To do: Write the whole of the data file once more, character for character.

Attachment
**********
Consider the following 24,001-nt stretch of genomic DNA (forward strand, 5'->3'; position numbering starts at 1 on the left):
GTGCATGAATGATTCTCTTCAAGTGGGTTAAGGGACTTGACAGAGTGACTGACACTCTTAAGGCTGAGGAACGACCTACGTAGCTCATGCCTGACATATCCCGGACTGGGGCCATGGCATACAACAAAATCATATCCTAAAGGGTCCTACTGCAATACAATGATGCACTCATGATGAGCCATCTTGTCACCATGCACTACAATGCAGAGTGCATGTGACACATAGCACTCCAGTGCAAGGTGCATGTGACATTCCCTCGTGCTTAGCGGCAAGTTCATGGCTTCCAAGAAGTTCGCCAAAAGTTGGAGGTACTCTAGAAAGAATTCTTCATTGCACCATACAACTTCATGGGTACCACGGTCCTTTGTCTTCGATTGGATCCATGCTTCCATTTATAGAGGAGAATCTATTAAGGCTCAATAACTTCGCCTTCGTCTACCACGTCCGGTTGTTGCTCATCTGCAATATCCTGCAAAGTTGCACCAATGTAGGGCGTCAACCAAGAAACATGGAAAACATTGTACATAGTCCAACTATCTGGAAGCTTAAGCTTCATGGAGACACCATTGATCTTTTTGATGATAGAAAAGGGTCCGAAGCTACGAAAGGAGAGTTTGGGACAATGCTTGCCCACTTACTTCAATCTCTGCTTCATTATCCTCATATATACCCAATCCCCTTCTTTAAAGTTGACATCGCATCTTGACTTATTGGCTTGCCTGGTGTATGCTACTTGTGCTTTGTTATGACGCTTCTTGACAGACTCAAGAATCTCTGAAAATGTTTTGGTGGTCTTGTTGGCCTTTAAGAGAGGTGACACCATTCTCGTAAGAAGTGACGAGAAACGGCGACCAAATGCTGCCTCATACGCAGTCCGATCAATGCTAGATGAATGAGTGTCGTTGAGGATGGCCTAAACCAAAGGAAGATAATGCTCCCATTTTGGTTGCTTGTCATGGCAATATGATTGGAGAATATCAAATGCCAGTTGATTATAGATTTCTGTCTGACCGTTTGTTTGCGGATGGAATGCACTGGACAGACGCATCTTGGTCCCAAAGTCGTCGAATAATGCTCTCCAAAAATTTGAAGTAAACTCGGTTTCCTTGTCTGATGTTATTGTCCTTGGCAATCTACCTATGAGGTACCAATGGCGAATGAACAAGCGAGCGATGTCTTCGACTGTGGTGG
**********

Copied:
Consider the following 24,001-nt stretch of genomic DNA (forward strand, 5'->3'; position numbering starts at 1 on the left):
GTGCATGAATGATTCTCTTCAAGTGGGTTAAGGGACTTGACAGAGTGACTGACACTCTTAAGGCTGAGGAACGACCTACGTAGCTCATGCCTGACATATCCCGGACTGGGGCCATGGCATACAACAAAATCATATCCTAAAGGGTCCTACTGCAATACAATGATGCACTCATGATGAGCCATCTTGTCACCATGCACTACAATGCAGAGTGCATGTGACACATAGCACTCCAGTGCAAGGTGCATGTGACATTCCCTCGTGCTTAGCGGCAAGTTCATGGCTTCCAAGAAGTTCGCCAAAAGTTGGAGGTACTCTAGAAAGAATTCTTCATTGCACCATACAACTTCATGGGTACCACGGTCCTTTGTCTTCGATTGGATCCATGCTTCCATTTATAGAGGAGAATCTATTAAGGCTCAATAACTTCGCCTTCGTCTACCACGTCCGGTTGTTGCTCATCTGCAATATCCTGCAAAGTTGCACCAATGTAGGGCGTCAACCAAGAAACATGGAAAACATTGTACATAGTCCAACTATCTGGAAGCTTAAGCTTCATGGAGACACCATTGATCTTTTTGATGATAGAAAAGGGTCCGAAGCTACGAAAGGAGAGTTTGGGACAATGCTTGCCCACTTACTTCAATCTCTGCTTCATTATCCTCATATATACCCAATCCCCTTCTTTAAAGTTGACATCGCATCTTGACTTATTGGCTTGCCTGGTGTATGCTACTTGTGCTTTGTTATGACGCTTCTTGACAGACTCAAGAATCTCTGAAAATGTTTTGGTGGTCTTGTTGGCCTTTAAGAGAGGTGACACCATTCTCGTAAGAAGTGACGAGAAACGGCGACCAAATGCTGCCTCATACGCAGTCCGATCAATGCTAGATGAATGAGTGTCGTTGAGGATGGCCTAAACCAAAGGAAGATAATGCTCCCATTTTGGTTGCTTGTCATGGCAATATGATTGGAGAATATCAAATGCCAGTTGATTATAGATTTCTGTCTGACCGTTTGTTTGCGGATGGAATGCACTGGACAGACGCATCTTGGTCCCAAAGTCGTCGAATAATGCTCTCCAAAAATTTGAAGTAAACTCGGTTTCCTTGTCTGATGTTATTGTCCTTGGCAATCTACCTATGAGGTACCAATGGCGAATGAACAAGCGAGCGATGTCTTCGACTGTGGTGG